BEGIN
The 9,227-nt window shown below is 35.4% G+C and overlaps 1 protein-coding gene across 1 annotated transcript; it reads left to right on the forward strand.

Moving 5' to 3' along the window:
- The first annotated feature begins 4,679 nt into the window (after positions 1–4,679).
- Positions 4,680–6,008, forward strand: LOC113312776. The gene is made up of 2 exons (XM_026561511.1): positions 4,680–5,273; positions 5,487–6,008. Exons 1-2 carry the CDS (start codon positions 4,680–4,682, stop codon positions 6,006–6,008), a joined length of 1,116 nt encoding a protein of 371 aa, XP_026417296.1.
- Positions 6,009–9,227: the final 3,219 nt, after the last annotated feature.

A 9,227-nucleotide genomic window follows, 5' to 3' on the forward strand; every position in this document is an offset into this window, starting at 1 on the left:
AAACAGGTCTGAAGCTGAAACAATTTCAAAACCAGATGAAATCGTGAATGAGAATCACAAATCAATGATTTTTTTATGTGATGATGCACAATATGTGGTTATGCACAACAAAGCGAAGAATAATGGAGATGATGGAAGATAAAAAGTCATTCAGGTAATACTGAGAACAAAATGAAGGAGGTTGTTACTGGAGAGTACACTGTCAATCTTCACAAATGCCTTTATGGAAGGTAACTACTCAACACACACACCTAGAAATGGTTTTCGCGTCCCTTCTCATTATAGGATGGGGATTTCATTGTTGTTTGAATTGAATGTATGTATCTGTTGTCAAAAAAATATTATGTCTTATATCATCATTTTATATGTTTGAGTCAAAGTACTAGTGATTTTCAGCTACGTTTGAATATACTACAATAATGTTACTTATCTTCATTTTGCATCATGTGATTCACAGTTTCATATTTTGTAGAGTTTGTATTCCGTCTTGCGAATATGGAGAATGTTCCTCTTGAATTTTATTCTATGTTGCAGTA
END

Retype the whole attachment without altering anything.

The 9,227-nt window shown below is 35.4% G+C and overlaps 1 protein-coding gene across 1 annotated transcript; it reads left to right on the forward strand.

Moving 5' to 3' along the window:
- The first annotated feature begins 4,679 nt into the window (after positions 1–4,679).
- Positions 4,680–6,008, forward strand: LOC113312776. The gene is made up of 2 exons (XM_026561511.1): positions 4,680–5,273; positions 5,487–6,008. Exons 1-2 carry the CDS (start codon positions 4,680–4,682, stop codon positions 6,006–6,008), a joined length of 1,116 nt encoding a protein of 371 aa, XP_026417296.1.
- Positions 6,009–9,227: the final 3,219 nt, after the last annotated feature.

A 9,227-nucleotide genomic window follows, 5' to 3' on the forward strand; every position in this document is an offset into this window, starting at 1 on the left:
AAACAGGTCTGAAGCTGAAACAATTTCAAAACCAGATGAAATCGTGAATGAGAATCACAAATCAATGATTTTTTTATGTGATGATGCACAATATGTGGTTATGCACAACAAAGCGAAGAATAATGGAGATGATGGAAGATAAAAAGTCATTCAGGTAATACTGAGAACAAAATGAAGGAGGTTGTTACTGGAGAGTACACTGTCAATCTTCACAAATGCCTTTATGGAAGGTAACTACTCAACACACACACCTAGAAATGGTTTTCGCGTCCCTTCTCATTATAGGATGGGGATTTCATTGTTGTTTGAATTGAATGTATGTATCTGTTGTCAAAAAAATATTATGTCTTATATCATCATTTTATATGTTTGAGTCAAAGTACTAGTGATTTTCAGCTACGTTTGAATATACTACAATAATGTTACTTATCTTCATTTTGCATCATGTGATTCACAGTTTCATATTTTGTAGAGTTTGTATTCCGTCTTGCGAATATGGAGAATGTTCCTCTTGAATTTTATTCTATGTTGCAGTA